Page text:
There is a widespread custom that during Adar, people make and bakers bake three cornered filled cookies called Hamantashen.
One year, on the day before Purim, Rav Yaakov Berlin, the father of the famous Rabbi Naftoli Berlin (the Netziv), went to the market to purchase this special treat in honor of Purim. He went from baker to baker, but no Hamantashen were to be found. He found this situation to be quite odd, and he therefore asked one of the bakers why no one had any Hamantashen. He was informed that the year had been one of a serious drought. The price of flour skyrocketed, and bakers were only able to afford flour for the Shabbos challah. Flour for any other purpose, including Hamantashen, was not even considered because it was so expensive.
As soon as Rav Berlin heard this, he immediately called for all the city’s bakers. Once they were assembled he presented them with a large sum of money. Rav Berlin told them that the money was to be used to purchase flour so that they could bake Hamantashen. Why did Rav Berlin feel so strongly about having Hamantashen available? He explained that these special cookies had for generations been consumed during Adar. Being that it was a long standing tradition to have Hamantashen, and it is forbidden to annul customs, Hamantashen must be baked.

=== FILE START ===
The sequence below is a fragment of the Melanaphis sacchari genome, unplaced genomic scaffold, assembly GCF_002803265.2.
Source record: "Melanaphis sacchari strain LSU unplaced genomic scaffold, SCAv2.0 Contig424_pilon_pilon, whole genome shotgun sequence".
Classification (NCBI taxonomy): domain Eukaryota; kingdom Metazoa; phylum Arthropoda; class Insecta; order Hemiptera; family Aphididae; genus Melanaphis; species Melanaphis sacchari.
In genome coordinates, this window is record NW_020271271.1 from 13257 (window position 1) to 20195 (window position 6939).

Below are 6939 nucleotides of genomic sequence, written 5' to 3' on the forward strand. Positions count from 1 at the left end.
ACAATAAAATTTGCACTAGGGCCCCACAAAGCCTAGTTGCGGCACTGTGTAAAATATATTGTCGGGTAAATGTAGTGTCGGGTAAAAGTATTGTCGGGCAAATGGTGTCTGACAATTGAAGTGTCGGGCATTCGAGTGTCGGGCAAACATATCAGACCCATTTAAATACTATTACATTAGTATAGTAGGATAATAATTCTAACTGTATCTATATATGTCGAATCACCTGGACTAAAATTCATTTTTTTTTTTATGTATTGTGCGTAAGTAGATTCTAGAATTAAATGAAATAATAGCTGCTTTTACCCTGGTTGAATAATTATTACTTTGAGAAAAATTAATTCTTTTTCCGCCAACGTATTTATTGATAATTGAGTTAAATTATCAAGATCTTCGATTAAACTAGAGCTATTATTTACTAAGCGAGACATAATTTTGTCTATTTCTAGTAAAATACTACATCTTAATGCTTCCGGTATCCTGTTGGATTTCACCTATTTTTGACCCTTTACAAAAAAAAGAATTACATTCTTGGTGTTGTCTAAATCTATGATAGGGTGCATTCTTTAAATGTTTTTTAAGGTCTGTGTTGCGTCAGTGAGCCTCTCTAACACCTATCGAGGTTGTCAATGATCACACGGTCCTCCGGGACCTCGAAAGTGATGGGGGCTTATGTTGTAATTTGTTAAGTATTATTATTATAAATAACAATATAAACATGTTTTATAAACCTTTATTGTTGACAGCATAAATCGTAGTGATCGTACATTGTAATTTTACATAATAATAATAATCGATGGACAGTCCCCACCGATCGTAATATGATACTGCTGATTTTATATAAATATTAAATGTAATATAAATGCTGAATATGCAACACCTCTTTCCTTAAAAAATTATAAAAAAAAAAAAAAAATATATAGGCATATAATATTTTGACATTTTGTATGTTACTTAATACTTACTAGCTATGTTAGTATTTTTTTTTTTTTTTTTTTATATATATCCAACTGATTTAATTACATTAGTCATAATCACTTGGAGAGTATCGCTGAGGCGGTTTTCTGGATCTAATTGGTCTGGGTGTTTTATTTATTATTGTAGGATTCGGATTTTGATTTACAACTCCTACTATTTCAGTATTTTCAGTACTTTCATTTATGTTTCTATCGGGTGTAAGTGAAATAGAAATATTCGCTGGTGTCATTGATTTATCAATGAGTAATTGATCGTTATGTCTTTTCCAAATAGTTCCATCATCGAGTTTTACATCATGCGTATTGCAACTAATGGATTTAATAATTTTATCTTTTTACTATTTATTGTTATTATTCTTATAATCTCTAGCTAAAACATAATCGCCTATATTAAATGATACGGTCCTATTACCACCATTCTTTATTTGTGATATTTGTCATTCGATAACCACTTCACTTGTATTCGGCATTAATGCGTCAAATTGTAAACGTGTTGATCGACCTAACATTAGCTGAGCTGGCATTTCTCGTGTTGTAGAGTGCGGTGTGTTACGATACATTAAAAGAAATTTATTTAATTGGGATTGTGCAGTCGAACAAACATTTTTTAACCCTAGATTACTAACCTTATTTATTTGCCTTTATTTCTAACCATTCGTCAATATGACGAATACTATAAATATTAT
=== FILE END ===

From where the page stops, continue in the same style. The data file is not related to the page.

Rav Berlin then explained how Hamantashen got their name. In Megillas Esther, we find that Achashverosh had never rewarded Mordechai for his role in saving the king from a plotted assassination. However, one night, “the sleep of the king was disturbed.” On that night, Achashverosh was reminded that Mordechai had not been rewarded, and he ordered Haman to parade Mordechai around in royal fashion. This marked the beginning of the salvation of the Jews from the murderous scheme of Haman. The Yalkut Shimoni tells us that Achashverosh was not the only one who had his slumber disturbed that night. On that night, the “slumber” of our three forefathers Abraham, Yitzchok, and Yaakov was disturbed because of the evil that was to befall the Jews. They pleaded with G-d to spare the Jewish people from destruction. In the merit of the forefathers, Haman’s power weakened. When combined with the prayers and repentance of the nation, this merit helped saved the people from destruction. The word for “weaken” in Hebrew is “Tash.” Thus, the three cornered cookie, with each corner representing one forefather, is named “Haman tash,” “Haman was weakened.” The presence of this highly symbolic cookie was a long standing custom, and therefore, Rav Berlin explained, the custom must continue.
When we munch on our Hamantashen, we should make sure that we properly digest the reminder contained within!
(From Sefer Sarei HaMeah)
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